Face Cutter Basics

Posted on Jun 21, 2021

Face Cutter

Face milling (or facing) is a machining technique that cuts away a thin layer of materials away from a workpiece. The purpose of a face milling process is not to change the shape/form of the workpiece, but to create a fine surface finish. This technique is performed by a face cutter and best for processing workpieces with large flat surfaces.

Each type of milling process is performed with a particular style of milling cutter. Face cutters (or face milling cutters) are designed specifically for facing processes. The rakes and pockets on the face cutters are made to successfully scratch tiny chips away without leaving any footprint.

In this article, we will put our focus on the face milling process and the construction of a face cutter. We will also explore why face cutters are so popular across different industries.

What is Face Milling?

As mentioned above, face milling aims at removing a thin layer from a workpiece to provide a fine surface finish. It is an important process because tight tolerances and dimensional accuracy are two fundamental requirements in modern precision machining. Face milling is vital as it determines how precise the work is. So how does face milling work?

 


Face Milling (Glacern Machine Tools)


Face milling is performed by a milling machine or a machining center. Face cutters are the key component to carry out this process. When facing a workpiece, the face cutter approaches the material horizontally. The cutting path goes from one side of the workpiece to the other and back until the entire surface is processed. This way of machining is due to the design of the face milling cutters. Now let's take a look at how a face cutter cuts.

 

How does the Face Cutter Cut?

A face cutter distinguishes itself from other types of cutting bits by the design of its cutting end. Normally, a cutting bit has a sharp tip end with teeth and flutes along the radial axis of the shank to create holes in an object. However, a face mill (as well as most milling cutters) does not have a sharp tip.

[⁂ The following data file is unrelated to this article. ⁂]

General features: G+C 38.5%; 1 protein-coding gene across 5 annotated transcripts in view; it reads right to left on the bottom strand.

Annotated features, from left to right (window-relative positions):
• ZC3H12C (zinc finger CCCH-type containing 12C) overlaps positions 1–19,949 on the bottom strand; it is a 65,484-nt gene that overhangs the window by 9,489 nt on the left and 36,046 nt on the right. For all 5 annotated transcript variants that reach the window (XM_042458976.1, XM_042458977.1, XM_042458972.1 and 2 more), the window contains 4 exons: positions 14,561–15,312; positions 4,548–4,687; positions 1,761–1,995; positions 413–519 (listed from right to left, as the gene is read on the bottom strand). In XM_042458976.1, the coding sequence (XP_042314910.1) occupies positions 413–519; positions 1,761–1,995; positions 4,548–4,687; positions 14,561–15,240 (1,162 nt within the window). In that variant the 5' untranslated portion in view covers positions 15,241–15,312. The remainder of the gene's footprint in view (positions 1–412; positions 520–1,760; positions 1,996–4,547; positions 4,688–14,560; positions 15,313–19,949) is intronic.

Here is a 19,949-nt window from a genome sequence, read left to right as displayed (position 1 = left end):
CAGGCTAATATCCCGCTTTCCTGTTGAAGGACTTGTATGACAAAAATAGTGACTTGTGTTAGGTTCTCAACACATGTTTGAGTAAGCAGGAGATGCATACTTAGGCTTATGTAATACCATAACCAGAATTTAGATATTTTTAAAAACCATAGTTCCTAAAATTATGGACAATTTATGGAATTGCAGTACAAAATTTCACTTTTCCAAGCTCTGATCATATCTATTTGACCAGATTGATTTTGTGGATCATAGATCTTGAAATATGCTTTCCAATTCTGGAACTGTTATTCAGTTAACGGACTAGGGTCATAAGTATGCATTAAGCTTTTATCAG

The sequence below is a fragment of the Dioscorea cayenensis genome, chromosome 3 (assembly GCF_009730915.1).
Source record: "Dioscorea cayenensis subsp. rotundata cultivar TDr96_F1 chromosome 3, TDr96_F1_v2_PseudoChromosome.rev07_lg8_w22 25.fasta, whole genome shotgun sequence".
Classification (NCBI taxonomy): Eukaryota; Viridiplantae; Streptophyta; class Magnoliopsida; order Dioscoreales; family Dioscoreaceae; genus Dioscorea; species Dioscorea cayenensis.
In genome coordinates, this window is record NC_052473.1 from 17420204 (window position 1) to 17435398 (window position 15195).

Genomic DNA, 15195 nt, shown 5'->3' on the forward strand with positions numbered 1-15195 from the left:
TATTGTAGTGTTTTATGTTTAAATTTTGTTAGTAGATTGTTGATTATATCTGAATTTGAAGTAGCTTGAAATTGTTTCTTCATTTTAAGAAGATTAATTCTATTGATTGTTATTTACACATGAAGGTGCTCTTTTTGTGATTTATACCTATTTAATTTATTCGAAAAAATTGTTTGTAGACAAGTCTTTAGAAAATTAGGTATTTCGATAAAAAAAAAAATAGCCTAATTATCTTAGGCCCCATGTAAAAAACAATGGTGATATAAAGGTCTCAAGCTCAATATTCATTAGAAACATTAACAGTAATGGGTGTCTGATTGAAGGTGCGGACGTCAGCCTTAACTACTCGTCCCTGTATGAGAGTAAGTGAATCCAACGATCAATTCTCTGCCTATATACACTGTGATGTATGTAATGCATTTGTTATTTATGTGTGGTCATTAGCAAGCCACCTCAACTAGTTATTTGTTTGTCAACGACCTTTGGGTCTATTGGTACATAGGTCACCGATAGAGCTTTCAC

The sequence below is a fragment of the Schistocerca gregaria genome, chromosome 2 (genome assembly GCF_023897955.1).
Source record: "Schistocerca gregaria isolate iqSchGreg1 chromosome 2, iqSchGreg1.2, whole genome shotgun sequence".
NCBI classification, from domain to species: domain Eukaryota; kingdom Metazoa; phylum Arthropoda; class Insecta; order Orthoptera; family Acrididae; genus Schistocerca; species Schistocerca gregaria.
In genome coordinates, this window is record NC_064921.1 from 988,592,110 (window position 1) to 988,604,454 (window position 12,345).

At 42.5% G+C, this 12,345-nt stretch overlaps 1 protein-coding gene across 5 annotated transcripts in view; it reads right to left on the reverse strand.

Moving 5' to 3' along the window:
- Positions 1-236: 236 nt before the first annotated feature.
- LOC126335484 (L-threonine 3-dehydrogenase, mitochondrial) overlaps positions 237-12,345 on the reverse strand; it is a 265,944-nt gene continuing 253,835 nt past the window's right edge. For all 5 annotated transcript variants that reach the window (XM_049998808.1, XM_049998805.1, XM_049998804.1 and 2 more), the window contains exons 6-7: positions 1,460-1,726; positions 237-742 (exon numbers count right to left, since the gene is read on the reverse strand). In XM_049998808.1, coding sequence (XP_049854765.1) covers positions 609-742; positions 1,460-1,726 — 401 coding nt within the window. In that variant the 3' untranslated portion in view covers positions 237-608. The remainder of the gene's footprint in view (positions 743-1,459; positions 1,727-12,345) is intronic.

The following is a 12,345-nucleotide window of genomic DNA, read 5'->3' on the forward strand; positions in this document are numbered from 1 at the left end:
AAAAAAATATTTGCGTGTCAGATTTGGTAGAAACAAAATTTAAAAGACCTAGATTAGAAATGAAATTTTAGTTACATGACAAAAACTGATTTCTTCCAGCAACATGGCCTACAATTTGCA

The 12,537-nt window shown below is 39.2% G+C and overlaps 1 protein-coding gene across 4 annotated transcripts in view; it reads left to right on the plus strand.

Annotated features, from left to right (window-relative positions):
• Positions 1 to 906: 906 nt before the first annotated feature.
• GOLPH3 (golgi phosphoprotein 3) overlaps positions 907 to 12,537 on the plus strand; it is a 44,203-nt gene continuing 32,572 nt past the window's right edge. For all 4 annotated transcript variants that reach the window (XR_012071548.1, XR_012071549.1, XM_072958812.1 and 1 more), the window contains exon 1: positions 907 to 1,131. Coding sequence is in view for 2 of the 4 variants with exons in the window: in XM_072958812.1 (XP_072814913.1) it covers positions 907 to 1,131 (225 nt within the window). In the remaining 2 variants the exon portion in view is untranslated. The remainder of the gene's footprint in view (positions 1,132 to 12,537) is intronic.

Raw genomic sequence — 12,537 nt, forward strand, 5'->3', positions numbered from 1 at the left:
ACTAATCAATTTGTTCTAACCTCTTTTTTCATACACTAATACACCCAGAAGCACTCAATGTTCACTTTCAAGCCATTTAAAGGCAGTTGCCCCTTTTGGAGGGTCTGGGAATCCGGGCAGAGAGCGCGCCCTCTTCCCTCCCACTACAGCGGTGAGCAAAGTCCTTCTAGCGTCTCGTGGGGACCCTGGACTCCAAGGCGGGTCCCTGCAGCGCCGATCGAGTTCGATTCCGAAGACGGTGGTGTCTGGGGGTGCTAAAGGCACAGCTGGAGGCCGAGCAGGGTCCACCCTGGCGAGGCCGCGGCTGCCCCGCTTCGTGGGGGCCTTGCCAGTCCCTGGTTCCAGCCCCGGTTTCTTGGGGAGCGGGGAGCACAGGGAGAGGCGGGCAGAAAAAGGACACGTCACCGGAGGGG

Face cutters have cutting edges along the sides of a disc-like end. With such a configuration, a face cutter cannot create a hole in a workpiece. Instead, it only cuts in the horizontal direction to create a smooth surface on the workpiece. Besides the cutting mechanism, the design of the cutting edges is also different.

 

Fig. Face Cutter Rakes and Inserts

Rakes and Inserts

The cutting edges of a face cutter consist of rakes and pockets (as opposed to the teeth and flutes on a drill bit). While a regular drill bit cuts with the teeth, a face cutter cannot cut with only the rakes. It is the inserts on each rake that perform the actual cutting motion.

Inserts in machining commonly refer to the tiny pieces of cutting tips that are used in turning processes. It is a stationary cutting tool that advances toward a rotating workpiece. In face milling, the inserts are screwed onto the rakes of a face cutter to cut. Inserts are made of a number of materials and are usually coated to further enhance their performance. Below are the most common materials.
 

  • Carbide
  • Carbide-based alloys
  • Ceramic
  • Cobalt
  • Diamond PCD
  • High-speed Steel
     

Face Cutter Angles

The most common designs of the face cutter angle are 45 degrees and 90 degrees. The 45-degree cutters are the general-purpose facing cutters. Using the 45-degree cutters, the axial and radial forces are balanced during operation. On the other hand, the 90-degree cutters apply a less axial force to the workpiece when milling. They are ideal for processing thin materials.
 

:: Read More: Face Milling: Tools and Tips
 

Why Use Inserts?

To put it straight, inserts are used to process hard-to-machine materials such as hardened steel, superalloy, and bimetal, etc. These materials are frequently used in industries such as aerospace/aviation, automotive, military, and elsewhere. As machinists find it hard to machine these materials with typical cutting tools, they often opt for milling inserts.

Another reason is that milling inserts can be replaced once the cutting edge gets dull. Inserts have many geometries. The ones used for face milling are mostly square or rectangular. When one edge dulls, it can be adjusted with an unused edge and put into practice again. It eliminates the need of sharpening the cutting teeth periodically or replacing the entire cutting bit.
 

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